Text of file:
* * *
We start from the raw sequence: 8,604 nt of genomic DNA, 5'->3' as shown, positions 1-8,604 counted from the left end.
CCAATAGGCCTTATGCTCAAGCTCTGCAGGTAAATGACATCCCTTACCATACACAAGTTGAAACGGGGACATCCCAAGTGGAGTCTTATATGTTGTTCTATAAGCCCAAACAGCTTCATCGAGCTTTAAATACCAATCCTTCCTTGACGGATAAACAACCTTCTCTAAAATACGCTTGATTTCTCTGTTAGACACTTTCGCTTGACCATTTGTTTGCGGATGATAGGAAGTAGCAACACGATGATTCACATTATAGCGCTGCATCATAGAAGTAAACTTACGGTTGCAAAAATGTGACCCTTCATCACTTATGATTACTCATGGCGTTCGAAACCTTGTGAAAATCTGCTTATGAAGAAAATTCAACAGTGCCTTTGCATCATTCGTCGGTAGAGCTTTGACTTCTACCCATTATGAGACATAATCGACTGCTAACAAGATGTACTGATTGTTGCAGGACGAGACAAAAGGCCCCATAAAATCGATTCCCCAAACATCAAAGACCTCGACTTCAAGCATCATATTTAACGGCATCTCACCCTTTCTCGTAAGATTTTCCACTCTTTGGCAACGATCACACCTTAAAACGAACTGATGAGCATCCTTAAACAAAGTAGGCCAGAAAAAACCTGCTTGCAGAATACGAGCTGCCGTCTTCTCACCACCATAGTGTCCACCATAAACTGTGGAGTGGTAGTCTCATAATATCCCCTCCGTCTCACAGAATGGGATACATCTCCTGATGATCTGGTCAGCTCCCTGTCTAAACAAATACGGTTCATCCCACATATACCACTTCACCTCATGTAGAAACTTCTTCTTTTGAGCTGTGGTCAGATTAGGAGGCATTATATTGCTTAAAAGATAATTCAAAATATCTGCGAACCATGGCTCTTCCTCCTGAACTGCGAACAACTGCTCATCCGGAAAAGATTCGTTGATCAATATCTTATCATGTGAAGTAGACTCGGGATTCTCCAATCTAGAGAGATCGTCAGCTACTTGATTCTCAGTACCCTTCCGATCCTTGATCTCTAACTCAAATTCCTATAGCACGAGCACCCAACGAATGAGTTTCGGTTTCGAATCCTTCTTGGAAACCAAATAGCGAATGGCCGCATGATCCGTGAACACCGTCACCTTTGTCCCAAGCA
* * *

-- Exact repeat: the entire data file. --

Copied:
We start from the raw sequence: 8,604 nt of genomic DNA, 5'->3' as shown, positions 1-8,604 counted from the left end.
CCAATAGGCCTTATGCTCAAGCTCTGCAGGTAAATGACATCCCTTACCATACACAAGTTGAAACGGGGACATCCCAAGTGGAGTCTTATATGTTGTTCTATAAGCCCAAACAGCTTCATCGAGCTTTAAATACCAATCCTTCCTTGACGGATAAACAACCTTCTCTAAAATACGCTTGATTTCTCTGTTAGACACTTTCGCTTGACCATTTGTTTGCGGATGATAGGAAGTAGCAACACGATGATTCACATTATAGCGCTGCATCATAGAAGTAAACTTACGGTTGCAAAAATGTGACCCTTCATCACTTATGATTACTCATGGCGTTCGAAACCTTGTGAAAATCTGCTTATGAAGAAAATTCAACAGTGCCTTTGCATCATTCGTCGGTAGAGCTTTGACTTCTACCCATTATGAGACATAATCGACTGCTAACAAGATGTACTGATTGTTGCAGGACGAGACAAAAGGCCCCATAAAATCGATTCCCCAAACATCAAAGACCTCGACTTCAAGCATCATATTTAACGGCATCTCACCCTTTCTCGTAAGATTTTCCACTCTTTGGCAACGATCACACCTTAAAACGAACTGATGAGCATCCTTAAACAAAGTAGGCCAGAAAAAACCTGCTTGCAGAATACGAGCTGCCGTCTTCTCACCACCATAGTGTCCACCATAAACTGTGGAGTGGTAGTCTCATAATATCCCCTCCGTCTCACAGAATGGGATACATCTCCTGATGATCTGGTCAGCTCCCTGTCTAAACAAATACGGTTCATCCCACATATACCACTTCACCTCATGTAGAAACTTCTTCTTTTGAGCTGTGGTCAGATTAGGAGGCATTATATTGCTTAAAAGATAATTCAAAATATCTGCGAACCATGGCTCTTCCTCCTGAACTGCGAACAACTGCTCATCCGGAAAAGATTCGTTGATCAATATCTTATCATGTGAAGTAGACTCGGGATTCTCCAATCTAGAGAGATCGTCAGCTACTTGATTCTCAGTACCCTTCCGATCCTTGATCTCTAACTCAAATTCCTATAGCACGAGCACCCAACGAATGAGTTTCGGTTTCGAATCCTTCTTGGAAACCAAATAGCGAATGGCCGCATGATCCGTGAACACCGTCACCTTTGTCCCAAGCA